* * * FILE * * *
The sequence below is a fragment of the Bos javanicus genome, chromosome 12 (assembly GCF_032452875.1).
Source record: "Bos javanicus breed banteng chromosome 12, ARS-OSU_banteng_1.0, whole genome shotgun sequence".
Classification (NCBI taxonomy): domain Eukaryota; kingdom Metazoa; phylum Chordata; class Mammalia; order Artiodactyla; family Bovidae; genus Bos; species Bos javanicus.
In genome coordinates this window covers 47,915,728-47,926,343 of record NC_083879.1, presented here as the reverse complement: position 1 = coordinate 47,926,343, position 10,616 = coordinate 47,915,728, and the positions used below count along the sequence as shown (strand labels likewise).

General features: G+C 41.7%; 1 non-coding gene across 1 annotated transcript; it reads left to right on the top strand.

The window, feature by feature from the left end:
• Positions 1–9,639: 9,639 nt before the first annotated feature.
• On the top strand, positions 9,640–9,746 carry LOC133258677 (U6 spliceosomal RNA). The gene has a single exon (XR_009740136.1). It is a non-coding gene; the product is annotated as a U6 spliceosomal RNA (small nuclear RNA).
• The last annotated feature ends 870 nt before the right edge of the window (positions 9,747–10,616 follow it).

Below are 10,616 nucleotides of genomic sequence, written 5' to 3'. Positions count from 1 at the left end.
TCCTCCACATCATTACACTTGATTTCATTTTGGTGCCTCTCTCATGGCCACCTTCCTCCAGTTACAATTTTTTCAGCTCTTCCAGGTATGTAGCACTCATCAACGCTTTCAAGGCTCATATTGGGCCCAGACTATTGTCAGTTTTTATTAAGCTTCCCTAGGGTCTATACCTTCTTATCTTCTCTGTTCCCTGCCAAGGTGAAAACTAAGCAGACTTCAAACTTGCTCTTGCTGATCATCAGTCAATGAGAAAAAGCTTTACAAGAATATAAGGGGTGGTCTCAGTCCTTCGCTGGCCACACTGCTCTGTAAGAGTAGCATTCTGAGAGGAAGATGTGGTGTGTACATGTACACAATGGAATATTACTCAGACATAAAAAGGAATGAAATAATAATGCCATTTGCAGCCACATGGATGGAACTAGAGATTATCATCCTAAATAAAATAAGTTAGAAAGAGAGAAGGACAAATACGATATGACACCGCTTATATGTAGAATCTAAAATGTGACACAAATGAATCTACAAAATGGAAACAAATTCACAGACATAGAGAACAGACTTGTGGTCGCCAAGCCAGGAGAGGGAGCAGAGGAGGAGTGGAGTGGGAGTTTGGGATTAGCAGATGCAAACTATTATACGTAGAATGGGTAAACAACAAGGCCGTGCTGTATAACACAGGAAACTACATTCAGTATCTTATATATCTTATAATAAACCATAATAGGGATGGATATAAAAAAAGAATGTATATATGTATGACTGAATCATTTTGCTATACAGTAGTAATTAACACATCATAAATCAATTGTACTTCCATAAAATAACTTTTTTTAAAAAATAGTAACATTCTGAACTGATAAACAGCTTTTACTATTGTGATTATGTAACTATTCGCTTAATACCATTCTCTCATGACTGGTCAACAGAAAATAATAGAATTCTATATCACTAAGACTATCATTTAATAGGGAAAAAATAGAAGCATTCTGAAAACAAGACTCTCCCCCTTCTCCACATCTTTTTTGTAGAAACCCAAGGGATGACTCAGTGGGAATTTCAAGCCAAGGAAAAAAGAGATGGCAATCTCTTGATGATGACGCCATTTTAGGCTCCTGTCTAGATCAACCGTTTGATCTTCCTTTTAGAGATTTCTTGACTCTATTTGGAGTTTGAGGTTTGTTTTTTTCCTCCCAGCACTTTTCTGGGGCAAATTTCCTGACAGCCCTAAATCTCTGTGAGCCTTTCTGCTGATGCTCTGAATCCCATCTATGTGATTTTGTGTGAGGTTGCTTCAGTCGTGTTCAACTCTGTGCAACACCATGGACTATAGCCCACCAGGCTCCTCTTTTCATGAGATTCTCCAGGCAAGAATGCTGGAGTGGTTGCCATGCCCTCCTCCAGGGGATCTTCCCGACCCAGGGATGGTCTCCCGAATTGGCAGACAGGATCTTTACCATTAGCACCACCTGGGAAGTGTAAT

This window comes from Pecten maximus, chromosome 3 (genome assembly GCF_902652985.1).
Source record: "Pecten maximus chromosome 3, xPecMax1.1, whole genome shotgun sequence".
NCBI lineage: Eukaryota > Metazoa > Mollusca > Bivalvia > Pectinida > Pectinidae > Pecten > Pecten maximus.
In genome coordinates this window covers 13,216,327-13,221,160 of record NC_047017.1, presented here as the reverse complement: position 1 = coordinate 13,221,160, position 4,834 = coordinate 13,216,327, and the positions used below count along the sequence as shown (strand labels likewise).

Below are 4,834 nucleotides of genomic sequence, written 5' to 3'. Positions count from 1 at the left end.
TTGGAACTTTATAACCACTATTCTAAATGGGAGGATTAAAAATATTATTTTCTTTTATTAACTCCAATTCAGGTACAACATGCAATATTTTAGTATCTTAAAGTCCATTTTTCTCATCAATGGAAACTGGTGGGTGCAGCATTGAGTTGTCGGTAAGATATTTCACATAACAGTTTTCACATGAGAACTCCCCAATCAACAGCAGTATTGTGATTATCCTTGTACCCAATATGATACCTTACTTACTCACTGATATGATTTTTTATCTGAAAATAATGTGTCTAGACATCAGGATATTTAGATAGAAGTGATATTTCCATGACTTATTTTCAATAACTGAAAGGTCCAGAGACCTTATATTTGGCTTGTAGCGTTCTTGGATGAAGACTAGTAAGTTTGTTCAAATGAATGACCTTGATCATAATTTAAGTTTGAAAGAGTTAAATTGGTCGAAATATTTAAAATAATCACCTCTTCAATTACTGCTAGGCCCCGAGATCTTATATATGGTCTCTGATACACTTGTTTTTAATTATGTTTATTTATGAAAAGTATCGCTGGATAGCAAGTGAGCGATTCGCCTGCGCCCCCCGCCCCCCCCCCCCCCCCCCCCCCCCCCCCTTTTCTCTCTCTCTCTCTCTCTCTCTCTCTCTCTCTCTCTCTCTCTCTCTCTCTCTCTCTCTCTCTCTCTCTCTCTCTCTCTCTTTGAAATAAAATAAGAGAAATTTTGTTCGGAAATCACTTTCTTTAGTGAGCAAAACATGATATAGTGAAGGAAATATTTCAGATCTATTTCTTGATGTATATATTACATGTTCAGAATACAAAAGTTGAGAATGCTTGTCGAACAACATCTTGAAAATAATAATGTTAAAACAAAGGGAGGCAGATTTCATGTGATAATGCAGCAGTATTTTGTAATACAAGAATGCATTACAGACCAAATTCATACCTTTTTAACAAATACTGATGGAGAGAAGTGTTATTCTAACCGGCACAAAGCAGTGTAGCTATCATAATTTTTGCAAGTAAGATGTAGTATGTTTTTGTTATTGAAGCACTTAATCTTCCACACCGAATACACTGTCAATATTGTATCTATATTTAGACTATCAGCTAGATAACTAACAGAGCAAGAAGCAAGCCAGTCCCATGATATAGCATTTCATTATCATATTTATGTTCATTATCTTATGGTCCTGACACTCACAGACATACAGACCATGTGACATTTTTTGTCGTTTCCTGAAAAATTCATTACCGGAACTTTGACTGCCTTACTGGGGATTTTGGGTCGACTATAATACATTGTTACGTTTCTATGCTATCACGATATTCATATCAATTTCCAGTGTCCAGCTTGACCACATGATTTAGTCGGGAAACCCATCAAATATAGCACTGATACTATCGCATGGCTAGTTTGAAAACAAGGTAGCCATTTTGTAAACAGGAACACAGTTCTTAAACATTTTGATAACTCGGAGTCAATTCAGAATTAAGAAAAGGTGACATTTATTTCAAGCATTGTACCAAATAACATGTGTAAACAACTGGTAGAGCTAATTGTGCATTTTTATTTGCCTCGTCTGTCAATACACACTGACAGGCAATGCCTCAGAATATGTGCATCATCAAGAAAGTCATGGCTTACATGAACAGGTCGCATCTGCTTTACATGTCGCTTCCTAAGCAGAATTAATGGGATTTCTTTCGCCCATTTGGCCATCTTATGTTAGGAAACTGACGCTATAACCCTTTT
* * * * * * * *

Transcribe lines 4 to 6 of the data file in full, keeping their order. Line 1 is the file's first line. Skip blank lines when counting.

In genome coordinates this window covers 47,915,728-47,926,343 of record NC_083879.1, presented here as the reverse complement: position 1 = coordinate 47,926,343, position 10,616 = coordinate 47,915,728, and the positions used below count along the sequence as shown (strand labels likewise).

General features: G+C 41.7%; 1 non-coding gene across 1 annotated transcript; it reads left to right on the top strand.

The window, feature by feature from the left end: